Did Australian Aborigines Put Up a Fight?

It strikes me as odd, but I don’t think I’ve ever heard of any pitched battles between British settlers and Australian aborigines. Were there any such battles? Warfare between colonists and natives just about everywhere else has been thoroughly documented-- battles with the Zulu in Africa, the Maori in New Zealand, Indians in the Americas, etc. At least here in the States, though, we don’t seem to hear much about the Australian experience with the Natives. How did it go down?

I’m not an expert on this. Just sharing my australian schoolboy knowledge of the subject.

There were no major organised battles as such, however there were a few minor skirmishes. The Aborigines are a generally peaceful people, and reaction to the British landing was muted. Reports range from the first words spoken by one of Sydney’s local Eora people being “warra warra” (go away), to the British being mistaken for ancestral ghosts due to their pale skin, and being accorded a lot of respect because of that. I think the truth is somewhere in the middle, and that is that the Aborigines simply preferred to keep out of the way of the British for the most part. Bear in mind that Aboriginal society is communal, and there was little notion of ownership in our sense of the word, so there was no feeling of “newcomers taking our land”.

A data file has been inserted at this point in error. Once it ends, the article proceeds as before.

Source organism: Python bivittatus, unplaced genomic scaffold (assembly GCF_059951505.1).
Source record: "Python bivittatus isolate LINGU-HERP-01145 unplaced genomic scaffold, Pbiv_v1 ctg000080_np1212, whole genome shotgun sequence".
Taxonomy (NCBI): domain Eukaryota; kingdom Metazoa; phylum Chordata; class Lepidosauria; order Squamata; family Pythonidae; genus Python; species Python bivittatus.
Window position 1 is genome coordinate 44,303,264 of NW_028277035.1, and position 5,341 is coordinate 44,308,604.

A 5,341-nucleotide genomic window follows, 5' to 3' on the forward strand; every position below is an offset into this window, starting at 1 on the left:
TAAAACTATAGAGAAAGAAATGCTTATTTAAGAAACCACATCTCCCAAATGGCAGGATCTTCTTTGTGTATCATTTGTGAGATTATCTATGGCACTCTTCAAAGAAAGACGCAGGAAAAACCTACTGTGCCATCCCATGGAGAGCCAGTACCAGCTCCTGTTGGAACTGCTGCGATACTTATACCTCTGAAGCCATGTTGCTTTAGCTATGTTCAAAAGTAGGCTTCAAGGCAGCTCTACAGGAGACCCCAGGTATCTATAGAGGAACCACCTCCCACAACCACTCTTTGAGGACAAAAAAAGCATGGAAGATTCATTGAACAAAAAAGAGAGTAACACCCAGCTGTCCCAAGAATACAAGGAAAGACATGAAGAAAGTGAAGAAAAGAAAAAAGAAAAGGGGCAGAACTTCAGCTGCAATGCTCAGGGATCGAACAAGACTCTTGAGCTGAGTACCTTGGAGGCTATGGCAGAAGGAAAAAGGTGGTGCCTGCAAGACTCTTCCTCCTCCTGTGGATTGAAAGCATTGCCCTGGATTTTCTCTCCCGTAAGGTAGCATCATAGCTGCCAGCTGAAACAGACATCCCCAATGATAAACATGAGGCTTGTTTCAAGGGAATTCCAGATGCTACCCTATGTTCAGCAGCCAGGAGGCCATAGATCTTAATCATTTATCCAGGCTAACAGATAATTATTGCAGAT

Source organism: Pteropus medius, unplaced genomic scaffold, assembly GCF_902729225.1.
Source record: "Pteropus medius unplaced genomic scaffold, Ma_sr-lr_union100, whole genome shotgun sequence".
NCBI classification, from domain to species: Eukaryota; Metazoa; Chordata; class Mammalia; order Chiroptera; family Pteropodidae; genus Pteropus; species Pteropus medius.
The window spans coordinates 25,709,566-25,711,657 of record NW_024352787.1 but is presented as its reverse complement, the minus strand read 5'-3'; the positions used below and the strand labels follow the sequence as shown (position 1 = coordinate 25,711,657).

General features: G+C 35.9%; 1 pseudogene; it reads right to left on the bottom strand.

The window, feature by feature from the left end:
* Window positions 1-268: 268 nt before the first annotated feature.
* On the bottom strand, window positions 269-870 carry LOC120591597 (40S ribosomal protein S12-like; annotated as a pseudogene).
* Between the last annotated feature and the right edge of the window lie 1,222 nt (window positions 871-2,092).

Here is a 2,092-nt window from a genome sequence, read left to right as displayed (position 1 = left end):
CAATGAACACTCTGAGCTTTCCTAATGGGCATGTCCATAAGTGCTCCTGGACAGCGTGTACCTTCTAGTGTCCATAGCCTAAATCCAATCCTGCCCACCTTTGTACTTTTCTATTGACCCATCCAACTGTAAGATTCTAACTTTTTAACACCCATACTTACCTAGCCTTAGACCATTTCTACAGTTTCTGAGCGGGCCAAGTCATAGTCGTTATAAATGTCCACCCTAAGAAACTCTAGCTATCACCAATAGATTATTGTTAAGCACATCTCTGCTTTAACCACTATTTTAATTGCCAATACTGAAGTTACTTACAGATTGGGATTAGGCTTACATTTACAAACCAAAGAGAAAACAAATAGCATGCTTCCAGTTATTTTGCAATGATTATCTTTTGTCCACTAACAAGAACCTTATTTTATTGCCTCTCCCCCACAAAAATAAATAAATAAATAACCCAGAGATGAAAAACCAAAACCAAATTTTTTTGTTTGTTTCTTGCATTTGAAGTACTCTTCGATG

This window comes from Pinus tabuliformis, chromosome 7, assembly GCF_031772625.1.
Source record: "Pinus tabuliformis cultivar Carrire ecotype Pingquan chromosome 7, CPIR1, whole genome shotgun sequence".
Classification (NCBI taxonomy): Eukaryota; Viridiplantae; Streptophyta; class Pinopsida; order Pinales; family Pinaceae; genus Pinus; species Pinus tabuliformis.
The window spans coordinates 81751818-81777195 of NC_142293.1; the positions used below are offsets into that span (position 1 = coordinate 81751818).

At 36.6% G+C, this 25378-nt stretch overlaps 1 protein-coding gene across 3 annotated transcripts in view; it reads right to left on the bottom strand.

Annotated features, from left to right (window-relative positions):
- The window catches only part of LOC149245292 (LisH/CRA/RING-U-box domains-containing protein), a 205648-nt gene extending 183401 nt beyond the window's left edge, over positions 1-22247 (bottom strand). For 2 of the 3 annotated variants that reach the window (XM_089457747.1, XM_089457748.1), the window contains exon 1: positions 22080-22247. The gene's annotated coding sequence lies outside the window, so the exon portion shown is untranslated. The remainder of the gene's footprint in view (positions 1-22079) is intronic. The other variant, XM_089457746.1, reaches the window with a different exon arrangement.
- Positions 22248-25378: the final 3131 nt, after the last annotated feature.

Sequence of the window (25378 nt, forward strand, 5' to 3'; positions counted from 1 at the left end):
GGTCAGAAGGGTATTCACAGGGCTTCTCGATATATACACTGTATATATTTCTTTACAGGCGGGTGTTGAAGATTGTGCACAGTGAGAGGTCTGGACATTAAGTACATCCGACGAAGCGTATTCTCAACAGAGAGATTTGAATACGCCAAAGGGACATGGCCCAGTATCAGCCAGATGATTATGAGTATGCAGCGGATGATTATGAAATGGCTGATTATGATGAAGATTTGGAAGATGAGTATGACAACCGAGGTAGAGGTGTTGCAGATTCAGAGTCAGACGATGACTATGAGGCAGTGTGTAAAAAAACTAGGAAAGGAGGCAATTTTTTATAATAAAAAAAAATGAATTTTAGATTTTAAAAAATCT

The indigenous population of Australia was quite small when the British arrived. 600, 000 people or so in a country nearly the size of the USA, so this had an effect on reducing conflict. Probably the biggest danger for the local people was the introduction of new, exotic European diseases for which they had no immunity. Also, the introduction of alcohol - a situation similar to the American experience.

Sadly, in later years there was a disorganised but tacitly condoned “treatment” of the native problem. This treatment usually involved groups of white farmers with guns, but we won’t mention that. We also won’t mention that there were isolated instances of this occurring up until the 1930s. :frowning:

Hope that helps.

Let’s not blame the Brits for everything. Australian settlers/police were the primary culprits.

There was a debate last night on Lateline, on this topic.
Debate rages over “peaceful” white settlement

LoadedDogs point on numbers is quite important. The Australian aboriginals were (and still are) highly dispersed, small independent groups. Units of over 200 would have been unusual outside the coastal regions. Australian aborigines didn’t seem to conduct territorial wars between themselves, hence didn’t form coalitions or an “Aboriginal Nation”. Ergo there was no chance of a Isandhlwana in Australia.

Clashes were essentially localised between a couple of settlers or at most a score of troops and aboriginal groups of 20-100 men, women and children. It was typically the usual “fair” fight between mounted whites armed with repeating rifles and natives on foot with spears.

I don’t think any of the skirmishes could be categorised as “pitched battles”, but I’m sympathetic to the view that in toto it was an unofficially condoned war of conquest.